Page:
ASME-Landmark:USS Albacore


The USS Albacore (AGSS-569) represented a radical change in submarine design. The hull was designed with underwater speed, and not surface performance, as the prime requirement, and it was built with newly developed high-strength steel (HY-80). In addition to these two major innovations, the Albacore served as a test vessel for many new designs in submarine technology, including the testing of various control designs and the correlation of actual sea-trial performance with that predicted in tow-tank tests.

The USS Albacore was launched on August 1, 1953, and commissioned on December 5, 1953. During its nineteen years of service, the Albacore carried out tests of speed, depth changes, and underwater maneuvering. Its design innovations were adopted for all US Navy submarines that followed. It underwent five re-fits or phase conversions, as appropriate for its experimental mission. Among other lasting contributions, the Albacore's unique teardrop-shaped hull design—based on the form of the R101 dirigible from World War I and refined using large-scale models in wind-tunnel testing—was later combined with nuclear power technology to create the USS Nautilus, the first submarine capable of sustained underwater performance.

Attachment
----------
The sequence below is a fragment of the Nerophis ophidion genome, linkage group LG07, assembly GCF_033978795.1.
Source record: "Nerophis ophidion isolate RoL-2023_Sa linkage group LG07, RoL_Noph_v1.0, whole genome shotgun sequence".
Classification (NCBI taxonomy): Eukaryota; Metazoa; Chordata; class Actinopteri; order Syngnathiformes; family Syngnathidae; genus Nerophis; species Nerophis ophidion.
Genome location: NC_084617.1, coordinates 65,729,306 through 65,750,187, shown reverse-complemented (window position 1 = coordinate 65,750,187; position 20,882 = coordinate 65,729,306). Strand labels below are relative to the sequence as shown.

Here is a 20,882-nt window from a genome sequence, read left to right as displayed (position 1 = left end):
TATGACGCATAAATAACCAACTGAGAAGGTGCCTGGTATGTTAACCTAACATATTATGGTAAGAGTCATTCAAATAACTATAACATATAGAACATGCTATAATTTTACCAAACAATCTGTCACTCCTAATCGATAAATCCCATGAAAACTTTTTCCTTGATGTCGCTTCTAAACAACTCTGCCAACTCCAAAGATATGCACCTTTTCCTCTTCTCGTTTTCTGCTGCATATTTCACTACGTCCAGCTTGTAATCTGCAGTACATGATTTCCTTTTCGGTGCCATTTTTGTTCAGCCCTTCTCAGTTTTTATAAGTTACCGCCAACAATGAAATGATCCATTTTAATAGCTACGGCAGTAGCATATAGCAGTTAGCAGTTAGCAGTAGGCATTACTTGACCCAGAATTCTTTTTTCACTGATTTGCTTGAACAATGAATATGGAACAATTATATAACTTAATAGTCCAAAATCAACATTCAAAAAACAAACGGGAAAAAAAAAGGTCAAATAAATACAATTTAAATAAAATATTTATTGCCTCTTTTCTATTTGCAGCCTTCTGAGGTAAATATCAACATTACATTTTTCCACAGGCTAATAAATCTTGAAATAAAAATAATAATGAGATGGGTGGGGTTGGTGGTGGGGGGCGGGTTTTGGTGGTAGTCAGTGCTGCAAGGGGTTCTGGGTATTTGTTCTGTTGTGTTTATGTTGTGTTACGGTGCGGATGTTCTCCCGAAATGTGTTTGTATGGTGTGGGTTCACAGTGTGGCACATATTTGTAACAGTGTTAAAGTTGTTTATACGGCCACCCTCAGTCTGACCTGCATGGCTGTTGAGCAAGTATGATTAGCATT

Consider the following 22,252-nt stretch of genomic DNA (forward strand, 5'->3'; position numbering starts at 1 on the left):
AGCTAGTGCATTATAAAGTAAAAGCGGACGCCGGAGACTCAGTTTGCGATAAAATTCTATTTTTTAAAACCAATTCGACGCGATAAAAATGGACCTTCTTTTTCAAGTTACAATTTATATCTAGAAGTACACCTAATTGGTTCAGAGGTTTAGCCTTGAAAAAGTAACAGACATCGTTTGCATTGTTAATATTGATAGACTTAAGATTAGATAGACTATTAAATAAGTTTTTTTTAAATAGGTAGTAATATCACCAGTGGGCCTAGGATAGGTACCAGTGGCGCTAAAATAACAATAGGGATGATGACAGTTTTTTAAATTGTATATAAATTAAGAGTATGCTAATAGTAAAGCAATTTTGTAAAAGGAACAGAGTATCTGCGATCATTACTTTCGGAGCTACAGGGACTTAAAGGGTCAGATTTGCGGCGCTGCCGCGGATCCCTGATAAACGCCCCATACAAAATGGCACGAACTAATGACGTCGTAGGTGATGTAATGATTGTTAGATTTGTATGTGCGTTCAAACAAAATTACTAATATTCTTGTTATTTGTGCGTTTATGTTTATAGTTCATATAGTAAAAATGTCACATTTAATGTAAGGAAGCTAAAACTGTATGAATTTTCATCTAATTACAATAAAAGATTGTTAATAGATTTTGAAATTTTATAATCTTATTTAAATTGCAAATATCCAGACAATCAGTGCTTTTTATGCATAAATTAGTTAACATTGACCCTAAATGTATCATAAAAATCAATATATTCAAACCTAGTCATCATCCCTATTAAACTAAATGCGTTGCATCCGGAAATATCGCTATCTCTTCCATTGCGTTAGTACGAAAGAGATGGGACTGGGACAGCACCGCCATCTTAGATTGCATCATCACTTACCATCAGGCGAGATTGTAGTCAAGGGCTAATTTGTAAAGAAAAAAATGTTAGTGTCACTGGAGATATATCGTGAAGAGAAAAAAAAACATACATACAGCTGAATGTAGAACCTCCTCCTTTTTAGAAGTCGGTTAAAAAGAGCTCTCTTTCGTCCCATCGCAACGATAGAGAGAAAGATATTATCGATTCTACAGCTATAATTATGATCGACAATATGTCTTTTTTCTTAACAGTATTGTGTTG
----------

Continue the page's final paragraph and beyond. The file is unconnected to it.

The Albacore was decommissioned on September 1, 1972, and placed in the reserve fleet in Philadelphia. In 1985, the Navy transferred responsibility for the submarine to the Portsmouth Submarine Memorial Association. The permanent display site is a quarter mile inland, set on a cradle, land-locked. The museum opened to the public August 30, 1986. See ASME website for more information